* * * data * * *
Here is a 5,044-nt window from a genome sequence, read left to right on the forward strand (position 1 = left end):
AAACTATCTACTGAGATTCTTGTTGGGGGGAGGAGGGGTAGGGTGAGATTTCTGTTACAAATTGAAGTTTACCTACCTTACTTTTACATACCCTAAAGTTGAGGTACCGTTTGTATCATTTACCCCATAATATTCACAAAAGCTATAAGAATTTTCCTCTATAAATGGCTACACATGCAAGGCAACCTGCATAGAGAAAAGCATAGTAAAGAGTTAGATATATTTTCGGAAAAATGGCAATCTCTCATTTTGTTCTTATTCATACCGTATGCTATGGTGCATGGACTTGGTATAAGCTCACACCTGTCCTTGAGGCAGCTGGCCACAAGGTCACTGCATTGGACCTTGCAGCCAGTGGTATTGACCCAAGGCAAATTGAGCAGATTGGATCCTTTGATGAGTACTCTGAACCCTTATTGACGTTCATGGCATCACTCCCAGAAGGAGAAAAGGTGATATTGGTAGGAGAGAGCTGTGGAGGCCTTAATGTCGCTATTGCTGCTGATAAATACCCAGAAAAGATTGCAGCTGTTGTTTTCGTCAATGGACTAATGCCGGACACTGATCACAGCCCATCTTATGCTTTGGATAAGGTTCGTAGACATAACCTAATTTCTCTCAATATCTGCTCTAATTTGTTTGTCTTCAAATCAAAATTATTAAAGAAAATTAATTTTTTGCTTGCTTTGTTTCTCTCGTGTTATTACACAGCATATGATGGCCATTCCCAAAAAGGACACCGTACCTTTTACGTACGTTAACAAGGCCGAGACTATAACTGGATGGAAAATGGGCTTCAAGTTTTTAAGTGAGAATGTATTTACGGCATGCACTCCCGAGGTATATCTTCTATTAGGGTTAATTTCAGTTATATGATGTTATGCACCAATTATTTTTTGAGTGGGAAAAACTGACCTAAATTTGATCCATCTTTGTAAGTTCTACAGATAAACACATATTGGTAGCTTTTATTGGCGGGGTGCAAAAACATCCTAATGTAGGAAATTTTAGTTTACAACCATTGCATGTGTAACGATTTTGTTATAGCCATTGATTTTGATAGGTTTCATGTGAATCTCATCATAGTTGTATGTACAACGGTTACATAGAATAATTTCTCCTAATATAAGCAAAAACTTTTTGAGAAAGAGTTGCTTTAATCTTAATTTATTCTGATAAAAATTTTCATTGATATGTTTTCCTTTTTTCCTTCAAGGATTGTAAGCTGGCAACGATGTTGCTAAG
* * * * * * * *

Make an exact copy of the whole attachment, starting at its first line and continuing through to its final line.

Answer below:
Here is a 5,044-nt window from a genome sequence, read left to right on the forward strand (position 1 = left end):
AAACTATCTACTGAGATTCTTGTTGGGGGGAGGAGGGGTAGGGTGAGATTTCTGTTACAAATTGAAGTTTACCTACCTTACTTTTACATACCCTAAAGTTGAGGTACCGTTTGTATCATTTACCCCATAATATTCACAAAAGCTATAAGAATTTTCCTCTATAAATGGCTACACATGCAAGGCAACCTGCATAGAGAAAAGCATAGTAAAGAGTTAGATATATTTTCGGAAAAATGGCAATCTCTCATTTTGTTCTTATTCATACCGTATGCTATGGTGCATGGACTTGGTATAAGCTCACACCTGTCCTTGAGGCAGCTGGCCACAAGGTCACTGCATTGGACCTTGCAGCCAGTGGTATTGACCCAAGGCAAATTGAGCAGATTGGATCCTTTGATGAGTACTCTGAACCCTTATTGACGTTCATGGCATCACTCCCAGAAGGAGAAAAGGTGATATTGGTAGGAGAGAGCTGTGGAGGCCTTAATGTCGCTATTGCTGCTGATAAATACCCAGAAAAGATTGCAGCTGTTGTTTTCGTCAATGGACTAATGCCGGACACTGATCACAGCCCATCTTATGCTTTGGATAAGGTTCGTAGACATAACCTAATTTCTCTCAATATCTGCTCTAATTTGTTTGTCTTCAAATCAAAATTATTAAAGAAAATTAATTTTTTGCTTGCTTTGTTTCTCTCGTGTTATTACACAGCATATGATGGCCATTCCCAAAAAGGACACCGTACCTTTTACGTACGTTAACAAGGCCGAGACTATAACTGGATGGAAAATGGGCTTCAAGTTTTTAAGTGAGAATGTATTTACGGCATGCACTCCCGAGGTATATCTTCTATTAGGGTTAATTTCAGTTATATGATGTTATGCACCAATTATTTTTTGAGTGGGAAAAACTGACCTAAATTTGATCCATCTTTGTAAGTTCTACAGATAAACACATATTGGTAGCTTTTATTGGCGGGGTGCAAAAACATCCTAATGTAGGAAATTTTAGTTTACAACCATTGCATGTGTAACGATTTTGTTATAGCCATTGATTTTGATAGGTTTCATGTGAATCTCATCATAGTTGTATGTACAACGGTTACATAGAATAATTTCTCCTAATATAAGCAAAAACTTTTTGAGAAAGAGTTGCTTTAATCTTAATTTATTCTGATAAAAATTTTCATTGATATGTTTTCCTTTTTTCCTTCAAGGATTGTAAGCTGGCAACGATGTTGCTAAG